Push against home births
Justine Caines with her twin daughters Majella and Rosie at their home in Scone - Muswellbrook Hospital has said she can't have a home birth despite clearance from experts.
Homebirth Australia (HA) is angry about a suite of bills the Federal Government introduced to Parliament in June.
They propose, among other things, to establish a national midwifery register.
Ms Caines said Labor's legislation was putting woman in great danger and telling them their rights did not matter
Under the draft laws, midwives must be insured to join the register - but private insurers no longer provide cover for births at home and the Federal Government has also refused to subsidise professional indemnity for home birth claims.
HA secretary Justine Caines said the draft laws effectively stop registered midwives legally attending home births.
"The national registration requirement is absolutely appropriate," she told a Senate inquiry into the legislation yesterday.
"What is not appropriate has been the [Health Minister Nicola Roxon's] response to say . . . 'I will enable the funding of one-to-one midwifery care through Medicare for midwives who care for women birthing in the hospital system, but I won't do it for home birth'."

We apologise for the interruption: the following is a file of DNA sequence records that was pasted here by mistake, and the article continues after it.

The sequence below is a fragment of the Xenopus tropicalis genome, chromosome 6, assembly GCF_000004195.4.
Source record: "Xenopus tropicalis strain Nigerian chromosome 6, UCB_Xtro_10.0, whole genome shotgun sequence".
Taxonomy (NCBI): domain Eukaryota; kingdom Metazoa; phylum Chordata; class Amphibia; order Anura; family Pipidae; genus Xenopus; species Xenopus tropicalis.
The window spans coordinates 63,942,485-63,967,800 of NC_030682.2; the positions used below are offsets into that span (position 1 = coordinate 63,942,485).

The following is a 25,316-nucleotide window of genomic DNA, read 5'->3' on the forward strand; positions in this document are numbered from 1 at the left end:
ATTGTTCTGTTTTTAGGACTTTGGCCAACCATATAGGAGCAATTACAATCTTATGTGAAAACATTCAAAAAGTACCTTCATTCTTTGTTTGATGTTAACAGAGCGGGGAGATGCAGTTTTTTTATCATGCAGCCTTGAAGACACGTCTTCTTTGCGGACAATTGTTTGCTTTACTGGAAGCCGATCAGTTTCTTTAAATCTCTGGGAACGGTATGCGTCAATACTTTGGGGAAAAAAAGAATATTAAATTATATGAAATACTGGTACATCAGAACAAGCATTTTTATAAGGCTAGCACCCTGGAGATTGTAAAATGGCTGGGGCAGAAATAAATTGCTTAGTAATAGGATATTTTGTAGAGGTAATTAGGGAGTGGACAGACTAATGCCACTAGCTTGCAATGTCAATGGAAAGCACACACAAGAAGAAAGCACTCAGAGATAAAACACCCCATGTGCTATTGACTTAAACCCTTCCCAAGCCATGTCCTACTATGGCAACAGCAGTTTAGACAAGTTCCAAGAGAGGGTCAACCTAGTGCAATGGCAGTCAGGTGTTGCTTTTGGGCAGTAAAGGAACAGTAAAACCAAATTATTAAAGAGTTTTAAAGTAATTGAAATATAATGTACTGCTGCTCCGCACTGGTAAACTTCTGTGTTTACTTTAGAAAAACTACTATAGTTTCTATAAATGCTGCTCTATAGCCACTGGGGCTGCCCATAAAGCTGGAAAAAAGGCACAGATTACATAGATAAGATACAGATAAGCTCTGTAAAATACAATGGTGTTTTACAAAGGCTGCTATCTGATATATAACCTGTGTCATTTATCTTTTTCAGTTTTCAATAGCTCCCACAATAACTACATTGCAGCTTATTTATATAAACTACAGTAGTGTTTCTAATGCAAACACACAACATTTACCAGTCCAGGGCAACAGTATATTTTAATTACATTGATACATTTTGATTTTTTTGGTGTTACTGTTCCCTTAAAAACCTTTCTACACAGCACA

Ms Caines gave the Government the benefit of the doubt, saying any discrimination against home birthing was an unintended consequence of the registration process.
"What [Ms Roxon] has done is made a giant step forward and been too scared to take the next step because of medical objection, because of the power of the medical lobby," she said.
The Australian Medical Association has previously spoken out against home birthing, saying it is significantly more dangerous than giving birth in a hospital.
But Ms Caines said Labor's legislation was putting woman in great danger and telling them their rights did not matter.
The Greens will seek to amend the bills to ensure home birthing with registered midwives remains an option for women in Australia.
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